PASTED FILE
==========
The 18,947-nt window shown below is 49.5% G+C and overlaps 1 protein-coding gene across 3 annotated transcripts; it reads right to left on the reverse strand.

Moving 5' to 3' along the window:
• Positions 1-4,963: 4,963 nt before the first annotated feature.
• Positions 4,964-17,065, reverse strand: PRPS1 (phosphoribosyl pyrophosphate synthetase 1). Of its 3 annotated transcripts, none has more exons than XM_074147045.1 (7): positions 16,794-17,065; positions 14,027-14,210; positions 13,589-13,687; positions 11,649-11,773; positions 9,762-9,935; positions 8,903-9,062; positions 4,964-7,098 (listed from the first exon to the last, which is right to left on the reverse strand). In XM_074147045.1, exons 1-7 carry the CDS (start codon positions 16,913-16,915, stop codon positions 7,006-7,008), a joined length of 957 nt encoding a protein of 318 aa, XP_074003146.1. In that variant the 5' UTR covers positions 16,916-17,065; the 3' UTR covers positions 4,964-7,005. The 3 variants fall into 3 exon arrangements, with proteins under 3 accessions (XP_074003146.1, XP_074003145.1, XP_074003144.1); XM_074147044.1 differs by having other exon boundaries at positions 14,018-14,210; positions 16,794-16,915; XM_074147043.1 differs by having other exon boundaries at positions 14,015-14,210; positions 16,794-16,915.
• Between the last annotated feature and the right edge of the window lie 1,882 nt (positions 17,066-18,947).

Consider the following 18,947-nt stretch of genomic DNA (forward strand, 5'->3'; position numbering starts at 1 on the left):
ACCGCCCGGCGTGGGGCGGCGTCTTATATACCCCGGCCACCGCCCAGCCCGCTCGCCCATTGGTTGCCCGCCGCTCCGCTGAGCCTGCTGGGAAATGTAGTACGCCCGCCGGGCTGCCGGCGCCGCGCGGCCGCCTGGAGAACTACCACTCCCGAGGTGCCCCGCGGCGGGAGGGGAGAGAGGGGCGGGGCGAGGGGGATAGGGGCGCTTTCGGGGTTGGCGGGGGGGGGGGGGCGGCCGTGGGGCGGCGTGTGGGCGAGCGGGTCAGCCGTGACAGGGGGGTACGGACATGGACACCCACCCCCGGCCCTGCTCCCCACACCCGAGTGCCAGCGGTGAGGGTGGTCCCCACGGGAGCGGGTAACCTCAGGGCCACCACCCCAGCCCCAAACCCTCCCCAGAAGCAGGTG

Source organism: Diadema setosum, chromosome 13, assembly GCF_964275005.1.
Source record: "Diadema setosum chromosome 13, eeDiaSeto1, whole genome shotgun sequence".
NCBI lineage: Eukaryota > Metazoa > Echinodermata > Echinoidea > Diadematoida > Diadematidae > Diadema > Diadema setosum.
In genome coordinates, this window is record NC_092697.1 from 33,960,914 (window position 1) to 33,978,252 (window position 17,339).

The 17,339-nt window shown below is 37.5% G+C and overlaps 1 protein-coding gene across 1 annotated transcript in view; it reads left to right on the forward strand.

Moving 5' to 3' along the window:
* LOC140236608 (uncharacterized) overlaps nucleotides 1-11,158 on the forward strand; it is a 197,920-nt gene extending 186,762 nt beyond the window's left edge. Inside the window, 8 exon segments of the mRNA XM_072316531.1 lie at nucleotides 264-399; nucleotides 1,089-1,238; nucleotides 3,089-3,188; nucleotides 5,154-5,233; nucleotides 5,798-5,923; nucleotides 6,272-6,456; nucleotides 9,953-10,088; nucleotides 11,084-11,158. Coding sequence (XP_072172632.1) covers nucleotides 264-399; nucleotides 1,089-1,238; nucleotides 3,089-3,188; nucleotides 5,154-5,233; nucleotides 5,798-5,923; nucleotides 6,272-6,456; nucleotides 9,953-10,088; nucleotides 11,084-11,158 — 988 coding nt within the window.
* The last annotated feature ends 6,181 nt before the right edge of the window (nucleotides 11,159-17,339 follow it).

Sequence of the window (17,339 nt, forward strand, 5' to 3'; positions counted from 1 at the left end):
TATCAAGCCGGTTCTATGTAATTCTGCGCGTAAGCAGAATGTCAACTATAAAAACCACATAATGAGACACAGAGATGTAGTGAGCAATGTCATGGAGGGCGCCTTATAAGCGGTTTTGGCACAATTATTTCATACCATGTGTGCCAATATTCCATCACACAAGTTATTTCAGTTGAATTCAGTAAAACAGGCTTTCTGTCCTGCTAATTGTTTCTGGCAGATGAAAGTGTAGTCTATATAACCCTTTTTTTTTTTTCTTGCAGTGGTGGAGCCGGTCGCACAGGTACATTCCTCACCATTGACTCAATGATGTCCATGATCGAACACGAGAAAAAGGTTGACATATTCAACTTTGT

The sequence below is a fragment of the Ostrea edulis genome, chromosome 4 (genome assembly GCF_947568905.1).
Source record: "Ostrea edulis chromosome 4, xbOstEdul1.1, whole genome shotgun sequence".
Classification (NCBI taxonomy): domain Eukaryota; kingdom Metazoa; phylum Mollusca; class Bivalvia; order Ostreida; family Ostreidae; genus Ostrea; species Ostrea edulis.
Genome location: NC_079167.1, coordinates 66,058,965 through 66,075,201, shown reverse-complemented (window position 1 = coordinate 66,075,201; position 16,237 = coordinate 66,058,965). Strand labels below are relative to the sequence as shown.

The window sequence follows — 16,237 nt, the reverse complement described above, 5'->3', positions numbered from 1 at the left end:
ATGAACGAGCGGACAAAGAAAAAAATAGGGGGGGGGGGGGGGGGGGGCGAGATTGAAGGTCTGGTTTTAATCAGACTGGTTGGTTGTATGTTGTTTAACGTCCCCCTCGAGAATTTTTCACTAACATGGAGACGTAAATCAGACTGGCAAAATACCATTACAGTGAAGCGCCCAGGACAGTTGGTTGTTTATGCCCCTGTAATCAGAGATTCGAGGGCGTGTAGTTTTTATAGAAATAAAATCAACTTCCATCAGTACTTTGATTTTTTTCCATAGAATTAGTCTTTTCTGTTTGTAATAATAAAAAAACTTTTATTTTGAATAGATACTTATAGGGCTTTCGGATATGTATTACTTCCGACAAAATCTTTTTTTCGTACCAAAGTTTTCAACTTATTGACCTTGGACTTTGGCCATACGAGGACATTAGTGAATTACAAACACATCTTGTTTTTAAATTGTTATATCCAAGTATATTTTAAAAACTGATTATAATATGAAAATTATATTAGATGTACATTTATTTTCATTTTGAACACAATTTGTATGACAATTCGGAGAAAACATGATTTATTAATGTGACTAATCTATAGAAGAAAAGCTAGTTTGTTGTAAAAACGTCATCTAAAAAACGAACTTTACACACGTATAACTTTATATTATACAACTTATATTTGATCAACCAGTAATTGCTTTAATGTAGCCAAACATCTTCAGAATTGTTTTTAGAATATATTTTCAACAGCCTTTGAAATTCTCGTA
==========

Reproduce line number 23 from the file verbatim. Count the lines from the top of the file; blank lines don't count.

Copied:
ATGAACGAGCGGACAAAGAAAAAAATAGGGGGGGGGGGGGGGGGGGGCGAGATTGAAGGTCTGGTTTTAATCAGACTGGTTGGTTGTATGTTGTTTAACGTCCCCCTCGAGAATTTTTCACTAACATGGAGACGTAAATCAGACTGGCAAAATACCATTACAGTGAAGCGCCCAGGACAGTTGGTTGTTTATGCCCCTGTAATCAGAGATTCGAGGGCGTGTAGTTTTTATAGAAATAAAATCAACTTCCATCAGTACTTTGATTTTTTTCCATAGAATTAGTCTTTTCTGTTTGTAATAATAAAAAAACTTTTATTTTGAATAGATACTTATAGGGCTTTCGGATATGTATTACTTCCGACAAAATCTTTTTTTCGTACCAAAGTTTTCAACTTATTGACCTTGGACTTTGGCCATACGAGGACATTAGTGAATTACAAACACATCTTGTTTTTAAATTGTTATATCCAAGTATATTTTAAAAACTGATTATAATATGAAAATTATATTAGATGTACATTTATTTTCATTTTGAACACAATTTGTATGACAATTCGGAGAAAACATGATTTATTAATGTGACTAATCTATAGAAGAAAAGCTAGTTTGTTGTAAAAACGTCATCTAAAAAACGAACTTTACACACGTATAACTTTATATTATACAACTTATATTTGATCAACCAGTAATTGCTTTAATGTAGCCAAACATCTTCAGAATTGTTTTTAGAATATATTTTCAACAGCCTTTGAAATTCTCGTA